That use of “Damn!” is one instance of many. He writes “Yeah!” or “Damn!” on at least every other page, like a generously used ad-lib. The repetitive language reads like a kind of call and response, like a reaction to whatever he has just finished writing, as if the tone of the line weren’t transparent enough alone. Even though his own mind was the only audience for his journal at the time of its writing, he hypes himself up in a way that reflects his occupation as a performer. All of the exclamation points he uses seem to serve a similar purpose—to manually insert emotion into a dire situation.

Lil Wayne’s tone is especially solemn when he catches himself slipping into assimilation. He says that “it’s crazy how jail can make doing what you wouldn’t regularly do make sense. I’ll have to be mindful not to get lost in this opposite world.” About a hundred pages later, he writes: “and because I was in jail, I was like, Damn, that [n*gga] is crazy … Oh well, what we eating tonight? Jail desensitizes a lot of things. The reality in here is so harsh. I will never understand how anyone think that this shit is cool.” It’s clear that his original fear has come true—he has been desensitized to the life prescribed for him in prison. His use of the word “crazy” in both statements is anticlimactic, and food continues to be an outlet for his emotional numbness.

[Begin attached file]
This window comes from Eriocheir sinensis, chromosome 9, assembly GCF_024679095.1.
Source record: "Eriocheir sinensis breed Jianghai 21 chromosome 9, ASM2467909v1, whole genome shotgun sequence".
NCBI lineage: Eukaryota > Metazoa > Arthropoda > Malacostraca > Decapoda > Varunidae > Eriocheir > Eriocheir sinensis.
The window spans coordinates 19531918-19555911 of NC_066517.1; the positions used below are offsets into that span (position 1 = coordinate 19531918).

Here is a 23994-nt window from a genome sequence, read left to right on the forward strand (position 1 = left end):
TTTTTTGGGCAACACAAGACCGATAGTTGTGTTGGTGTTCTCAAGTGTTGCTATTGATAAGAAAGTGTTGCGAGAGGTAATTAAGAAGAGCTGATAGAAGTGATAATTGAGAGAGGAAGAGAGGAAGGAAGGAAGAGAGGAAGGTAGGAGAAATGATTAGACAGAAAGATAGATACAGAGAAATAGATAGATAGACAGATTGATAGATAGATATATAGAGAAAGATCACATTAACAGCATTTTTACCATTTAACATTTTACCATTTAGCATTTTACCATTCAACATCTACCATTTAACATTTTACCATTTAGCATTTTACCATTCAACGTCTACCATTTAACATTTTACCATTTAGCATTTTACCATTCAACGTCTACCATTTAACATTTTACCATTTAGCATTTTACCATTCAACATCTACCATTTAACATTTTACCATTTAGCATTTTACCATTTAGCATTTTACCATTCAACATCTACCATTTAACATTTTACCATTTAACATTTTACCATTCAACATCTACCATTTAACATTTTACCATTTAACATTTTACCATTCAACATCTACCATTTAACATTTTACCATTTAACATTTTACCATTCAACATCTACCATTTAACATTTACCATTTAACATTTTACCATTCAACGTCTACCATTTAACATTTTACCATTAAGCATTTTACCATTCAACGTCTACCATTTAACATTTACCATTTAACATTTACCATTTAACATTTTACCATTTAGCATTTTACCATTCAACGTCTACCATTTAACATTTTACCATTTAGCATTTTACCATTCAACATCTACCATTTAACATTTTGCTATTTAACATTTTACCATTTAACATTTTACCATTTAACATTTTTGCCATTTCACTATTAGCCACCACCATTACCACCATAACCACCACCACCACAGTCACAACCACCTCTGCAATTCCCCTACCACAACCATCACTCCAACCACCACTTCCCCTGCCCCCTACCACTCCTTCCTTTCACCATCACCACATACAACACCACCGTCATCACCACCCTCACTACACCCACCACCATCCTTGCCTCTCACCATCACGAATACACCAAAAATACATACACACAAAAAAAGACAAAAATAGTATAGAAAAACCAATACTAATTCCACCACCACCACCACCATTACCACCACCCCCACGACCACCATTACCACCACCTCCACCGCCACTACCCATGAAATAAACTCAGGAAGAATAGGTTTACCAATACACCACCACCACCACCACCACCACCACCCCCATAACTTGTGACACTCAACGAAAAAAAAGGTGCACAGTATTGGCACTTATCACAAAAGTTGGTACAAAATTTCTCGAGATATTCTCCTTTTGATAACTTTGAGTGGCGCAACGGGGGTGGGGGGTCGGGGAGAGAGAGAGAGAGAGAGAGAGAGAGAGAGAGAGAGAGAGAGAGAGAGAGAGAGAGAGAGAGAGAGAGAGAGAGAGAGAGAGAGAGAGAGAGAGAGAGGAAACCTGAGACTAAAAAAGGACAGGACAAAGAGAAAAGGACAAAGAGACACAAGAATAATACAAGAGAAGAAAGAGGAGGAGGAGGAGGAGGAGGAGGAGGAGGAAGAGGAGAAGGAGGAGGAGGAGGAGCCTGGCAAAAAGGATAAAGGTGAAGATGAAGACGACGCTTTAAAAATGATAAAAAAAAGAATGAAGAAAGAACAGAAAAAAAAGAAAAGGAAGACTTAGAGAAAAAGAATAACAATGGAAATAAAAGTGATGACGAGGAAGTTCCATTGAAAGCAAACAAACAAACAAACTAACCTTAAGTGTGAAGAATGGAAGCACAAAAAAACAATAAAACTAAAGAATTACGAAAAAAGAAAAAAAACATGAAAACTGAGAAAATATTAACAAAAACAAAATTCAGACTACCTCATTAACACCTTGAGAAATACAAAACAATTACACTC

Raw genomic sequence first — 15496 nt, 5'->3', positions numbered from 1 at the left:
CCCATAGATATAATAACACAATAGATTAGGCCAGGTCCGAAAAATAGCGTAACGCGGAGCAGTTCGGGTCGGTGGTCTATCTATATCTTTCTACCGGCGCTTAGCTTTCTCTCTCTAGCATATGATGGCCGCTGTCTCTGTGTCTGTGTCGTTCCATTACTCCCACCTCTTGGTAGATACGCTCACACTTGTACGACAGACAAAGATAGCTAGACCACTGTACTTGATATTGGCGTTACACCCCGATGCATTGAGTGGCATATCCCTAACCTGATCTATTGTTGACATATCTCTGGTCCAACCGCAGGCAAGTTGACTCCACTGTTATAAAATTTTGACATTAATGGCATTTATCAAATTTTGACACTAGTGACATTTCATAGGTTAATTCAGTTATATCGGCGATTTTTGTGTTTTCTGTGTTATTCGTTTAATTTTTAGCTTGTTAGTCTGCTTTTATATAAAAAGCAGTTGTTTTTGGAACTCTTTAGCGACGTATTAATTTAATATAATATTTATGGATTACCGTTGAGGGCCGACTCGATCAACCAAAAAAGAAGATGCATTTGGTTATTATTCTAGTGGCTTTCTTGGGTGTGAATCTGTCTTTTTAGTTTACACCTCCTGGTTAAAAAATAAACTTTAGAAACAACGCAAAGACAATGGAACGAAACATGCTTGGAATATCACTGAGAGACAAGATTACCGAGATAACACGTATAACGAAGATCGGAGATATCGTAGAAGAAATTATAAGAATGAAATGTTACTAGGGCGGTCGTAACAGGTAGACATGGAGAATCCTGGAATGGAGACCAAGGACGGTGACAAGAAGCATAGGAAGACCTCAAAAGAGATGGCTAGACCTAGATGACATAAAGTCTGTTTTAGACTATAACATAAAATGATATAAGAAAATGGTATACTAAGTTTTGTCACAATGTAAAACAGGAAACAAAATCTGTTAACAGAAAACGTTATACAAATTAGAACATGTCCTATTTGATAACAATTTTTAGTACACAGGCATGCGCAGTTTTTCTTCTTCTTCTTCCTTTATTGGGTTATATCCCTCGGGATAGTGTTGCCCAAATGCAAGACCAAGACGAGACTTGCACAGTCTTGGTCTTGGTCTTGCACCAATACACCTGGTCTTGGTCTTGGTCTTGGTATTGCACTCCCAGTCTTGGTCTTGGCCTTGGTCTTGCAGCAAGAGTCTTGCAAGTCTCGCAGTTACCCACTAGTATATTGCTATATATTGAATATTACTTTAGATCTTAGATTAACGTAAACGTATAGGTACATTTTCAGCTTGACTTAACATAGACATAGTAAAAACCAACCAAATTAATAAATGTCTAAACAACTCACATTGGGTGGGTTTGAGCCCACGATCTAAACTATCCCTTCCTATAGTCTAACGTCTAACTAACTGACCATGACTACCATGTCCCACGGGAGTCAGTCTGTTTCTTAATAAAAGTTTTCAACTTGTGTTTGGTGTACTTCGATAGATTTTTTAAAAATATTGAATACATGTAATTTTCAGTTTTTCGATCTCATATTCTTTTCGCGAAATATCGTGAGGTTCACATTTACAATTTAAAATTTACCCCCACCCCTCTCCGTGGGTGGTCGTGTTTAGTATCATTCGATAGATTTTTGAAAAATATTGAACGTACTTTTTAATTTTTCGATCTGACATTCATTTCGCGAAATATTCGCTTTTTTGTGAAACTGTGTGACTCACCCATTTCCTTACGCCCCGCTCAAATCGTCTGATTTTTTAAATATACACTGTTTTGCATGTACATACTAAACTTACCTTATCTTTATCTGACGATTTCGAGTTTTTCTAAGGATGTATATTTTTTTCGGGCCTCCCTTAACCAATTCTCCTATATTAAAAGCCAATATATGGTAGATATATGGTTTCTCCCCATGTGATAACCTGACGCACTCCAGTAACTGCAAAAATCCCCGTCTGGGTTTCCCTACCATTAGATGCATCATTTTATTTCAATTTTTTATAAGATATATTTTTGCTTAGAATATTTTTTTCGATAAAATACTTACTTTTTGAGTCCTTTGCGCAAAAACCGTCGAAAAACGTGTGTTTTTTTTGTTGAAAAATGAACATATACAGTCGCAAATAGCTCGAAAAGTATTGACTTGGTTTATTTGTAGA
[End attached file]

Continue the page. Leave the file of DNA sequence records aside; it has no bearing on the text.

Lil Wayne’s description of the culture continues to be pretty blasé, with his attitude reflecting the disempowered population he is a part of, even when matters are serious. At one point, he says: “I wrote some letters … Charlie cooked dinner … Al was mad that his meds didn’t come … and I’m bored out of my fucking mind … Jail!” This list of events addresses casual and serious situations, but they are all regarded with the same flatness. This happens again during his reflection on a fight: he writes that “there was a brief fight on the other side … don’t know who won/lost … and really don’t care … it’s just the type of stuff that’s talked about in jail.” He can’t seem to get interested in other people’s trauma, and that’s not abnormal. He’s taking things as they come. The repeated use of ellipses in these sections also suggests that there is an impulse to just keep the pen moving even while he’s thinking of what to write next, just to keep busy.

But beyond everyday things like making calls, eating, reading, working out, praying, and writing in his journal, Lil Wayne manages to keep up with his artistic career. Performing for inmates or being recorded rapping over the phone is what truly excites him. Knowing that he’s going to get out and still have the privilege of being himself motivates him through the end of his sentence. The arc of his journal entries turns positive (he describes himself as “happy” even) also because he is content with his ability to still be creative in a place that wears him down psychologically.

There are more exciting books written in and about imprisoned life, but the casual nature of Lil Wayne’s journal shows the complex side of playing it cool. He’s locked up with the best situation possible—money on his books, people coming to visit, fans writing him letters, protected from any kind of violence because he has the resources to sue—and yet, he still feels lost. Reading prison writing like this helps unearth systematically hidden stories and feelings.